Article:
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Vampire Diaries: Night of the Comet

“Are you worried, Stefan? Scared we might be doomed to repeat the past?”

The first time I watched these first few episodes, they felt very 90s to me. I still can’t quite put my finger on why, although I think the music has something to do with it—even if the songs aren’t from the 90s, they’re very reminiscent of the one-off bands that populated the radio in my teenage years. But maybe it’s the earnestness of the show in general: witness the opening snippet of yet another couple attacked in the woods. Exactly what you think might happen? It happens.

It’s tempting to say that the writers and creators should just get around to watching Scream and Buffy, already. But they’ve obviously seen Buffy (Elena’s mom’s maiden name is “Sommers”). And co-creator Kevin Williamson pretty much is the Scream franchise. What does that all add up to? This earnestness is intentional. And, once you get used to it, it’s one of the show’s most charming features. After all, no one feels ironic detachment from their own life. I hope.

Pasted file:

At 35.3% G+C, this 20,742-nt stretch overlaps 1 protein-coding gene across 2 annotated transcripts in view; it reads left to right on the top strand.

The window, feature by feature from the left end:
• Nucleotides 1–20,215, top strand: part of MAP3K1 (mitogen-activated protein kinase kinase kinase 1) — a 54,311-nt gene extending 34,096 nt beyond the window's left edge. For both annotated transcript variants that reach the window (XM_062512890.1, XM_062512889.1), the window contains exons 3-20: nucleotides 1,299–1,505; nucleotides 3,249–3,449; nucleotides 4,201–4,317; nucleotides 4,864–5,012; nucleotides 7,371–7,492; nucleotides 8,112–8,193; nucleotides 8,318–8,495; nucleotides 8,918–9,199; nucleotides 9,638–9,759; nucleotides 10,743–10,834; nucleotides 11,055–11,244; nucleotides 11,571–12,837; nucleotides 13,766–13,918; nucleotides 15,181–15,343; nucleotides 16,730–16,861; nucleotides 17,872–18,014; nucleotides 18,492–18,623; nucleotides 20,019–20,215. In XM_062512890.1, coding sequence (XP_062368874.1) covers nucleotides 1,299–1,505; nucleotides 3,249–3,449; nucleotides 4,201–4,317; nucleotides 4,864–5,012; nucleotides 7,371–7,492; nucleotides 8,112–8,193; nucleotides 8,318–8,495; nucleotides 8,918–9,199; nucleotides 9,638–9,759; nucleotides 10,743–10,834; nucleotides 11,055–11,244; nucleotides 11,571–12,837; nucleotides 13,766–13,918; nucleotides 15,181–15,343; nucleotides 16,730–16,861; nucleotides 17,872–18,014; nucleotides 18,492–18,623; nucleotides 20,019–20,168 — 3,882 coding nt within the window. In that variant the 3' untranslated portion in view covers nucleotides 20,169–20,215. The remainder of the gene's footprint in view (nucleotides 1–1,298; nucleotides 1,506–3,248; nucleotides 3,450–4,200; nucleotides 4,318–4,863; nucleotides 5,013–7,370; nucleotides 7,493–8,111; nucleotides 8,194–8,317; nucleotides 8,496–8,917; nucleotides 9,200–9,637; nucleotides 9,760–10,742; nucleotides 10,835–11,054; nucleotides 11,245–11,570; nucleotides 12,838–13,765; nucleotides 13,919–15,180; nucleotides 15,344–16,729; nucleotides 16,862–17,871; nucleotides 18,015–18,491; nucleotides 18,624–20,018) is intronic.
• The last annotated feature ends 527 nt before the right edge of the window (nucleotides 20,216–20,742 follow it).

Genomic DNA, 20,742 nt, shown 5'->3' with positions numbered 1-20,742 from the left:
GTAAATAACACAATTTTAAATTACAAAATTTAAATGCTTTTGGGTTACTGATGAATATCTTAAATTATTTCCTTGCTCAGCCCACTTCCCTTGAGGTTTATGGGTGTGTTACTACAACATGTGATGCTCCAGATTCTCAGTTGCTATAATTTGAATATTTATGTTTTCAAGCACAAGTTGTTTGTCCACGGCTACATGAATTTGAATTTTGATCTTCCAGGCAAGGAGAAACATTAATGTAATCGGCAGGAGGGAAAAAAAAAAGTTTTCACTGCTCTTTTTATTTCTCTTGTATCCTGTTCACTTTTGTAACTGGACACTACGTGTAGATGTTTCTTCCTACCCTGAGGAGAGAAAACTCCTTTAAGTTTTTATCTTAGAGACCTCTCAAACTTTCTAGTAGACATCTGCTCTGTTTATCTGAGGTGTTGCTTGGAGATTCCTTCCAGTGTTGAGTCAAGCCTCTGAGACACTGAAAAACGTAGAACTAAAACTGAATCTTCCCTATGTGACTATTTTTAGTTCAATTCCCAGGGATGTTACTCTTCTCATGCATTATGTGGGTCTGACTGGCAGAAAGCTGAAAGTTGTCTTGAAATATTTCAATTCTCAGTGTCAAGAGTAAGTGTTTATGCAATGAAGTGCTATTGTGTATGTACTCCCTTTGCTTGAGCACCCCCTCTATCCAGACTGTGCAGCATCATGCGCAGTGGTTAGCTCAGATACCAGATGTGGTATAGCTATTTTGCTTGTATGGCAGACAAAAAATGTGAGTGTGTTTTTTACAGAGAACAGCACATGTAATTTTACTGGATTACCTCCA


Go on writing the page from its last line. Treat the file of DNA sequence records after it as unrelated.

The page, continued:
We got some of the benefits of that earnestness this week: Elena and Matt’s conversation was equal parts ease and discomfort—typical of a conversation with an ex that you don’t really have lusty feelings for, but whom you still love in that distant, I’d-help-you-bury-a-body sort of way. Vicki and Jeremy, too, felt like people who should become lovers, if only Vicki could get over her weird affection for that jock.